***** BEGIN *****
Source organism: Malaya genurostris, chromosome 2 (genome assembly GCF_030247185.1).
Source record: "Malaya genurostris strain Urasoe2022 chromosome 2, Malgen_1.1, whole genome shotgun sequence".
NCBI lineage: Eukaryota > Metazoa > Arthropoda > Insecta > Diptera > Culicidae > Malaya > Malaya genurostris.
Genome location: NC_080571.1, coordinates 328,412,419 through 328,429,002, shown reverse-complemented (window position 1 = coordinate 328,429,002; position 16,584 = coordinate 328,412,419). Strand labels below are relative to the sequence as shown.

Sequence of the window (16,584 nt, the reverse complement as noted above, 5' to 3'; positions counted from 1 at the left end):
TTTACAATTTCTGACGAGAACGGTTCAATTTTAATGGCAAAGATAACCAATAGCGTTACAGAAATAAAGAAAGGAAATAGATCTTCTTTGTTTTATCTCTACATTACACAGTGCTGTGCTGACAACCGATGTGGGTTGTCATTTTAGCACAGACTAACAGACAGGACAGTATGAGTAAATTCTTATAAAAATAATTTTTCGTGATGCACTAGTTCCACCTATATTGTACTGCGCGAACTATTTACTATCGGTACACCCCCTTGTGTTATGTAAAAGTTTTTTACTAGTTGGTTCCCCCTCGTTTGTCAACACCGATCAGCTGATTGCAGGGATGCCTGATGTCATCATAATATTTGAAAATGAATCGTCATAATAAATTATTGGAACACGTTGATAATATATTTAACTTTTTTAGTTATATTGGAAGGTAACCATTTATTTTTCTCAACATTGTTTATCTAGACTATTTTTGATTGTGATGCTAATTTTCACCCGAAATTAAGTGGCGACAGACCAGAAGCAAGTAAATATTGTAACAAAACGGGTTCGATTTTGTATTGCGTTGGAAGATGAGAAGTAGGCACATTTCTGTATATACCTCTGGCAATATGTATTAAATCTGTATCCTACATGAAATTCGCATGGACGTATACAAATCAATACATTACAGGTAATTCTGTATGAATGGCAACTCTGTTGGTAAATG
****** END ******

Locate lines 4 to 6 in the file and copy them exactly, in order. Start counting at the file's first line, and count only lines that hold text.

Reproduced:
Genome location: NC_080571.1, coordinates 328,412,419 through 328,429,002, shown reverse-complemented (window position 1 = coordinate 328,429,002; position 16,584 = coordinate 328,412,419). Strand labels below are relative to the sequence as shown.

Sequence of the window (16,584 nt, the reverse complement as noted above, 5' to 3'; positions counted from 1 at the left end):
TTTACAATTTCTGACGAGAACGGTTCAATTTTAATGGCAAAGATAACCAATAGCGTTACAGAAATAAAGAAAGGAAATAGATCTTCTTTGTTTTATCTCTACATTACACAGTGCTGTGCTGACAACCGATGTGGGTTGTCATTTTAGCACAGACTAACAGACAGGACAGTATGAGTAAATTCTTATAAAAATAATTTTTCGTGATGCACTAGTTCCACCTATATTGTACTGCGCGAACTATTTACTATCGGTACACCCCCTTGTGTTATGTAAAAGTTTTTTACTAGTTGGTTCCCCCTCGTTTGTCAACACCGATCAGCTGATTGCAGGGATGCCTGATGTCATCATAATATTTGAAAATGAATCGTCATAATAAATTATTGGAACACGTTGATAATATATTTAACTTTTTTAGTTATATTGGAAGGTAACCATTTATTTTTCTCAACATTGTTTATCTAGACTATTTTTGATTGTGATGCTAATTTTCACCCGAAATTAAGTGGCGACAGACCAGAAGCAAGTAAATATTGTAACAAAACGGGTTCGATTTTGTATTGCGTTGGAAGATGAGAAGTAGGCACATTTCTGTATATACCTCTGGCAATATGTATTAAATCTGTATCCTACATGAAATTCGCATGGACGTATACAAATCAATACATTACAGGTAATTCTGTATGAATGGCAACTCTGTTGGTAAATG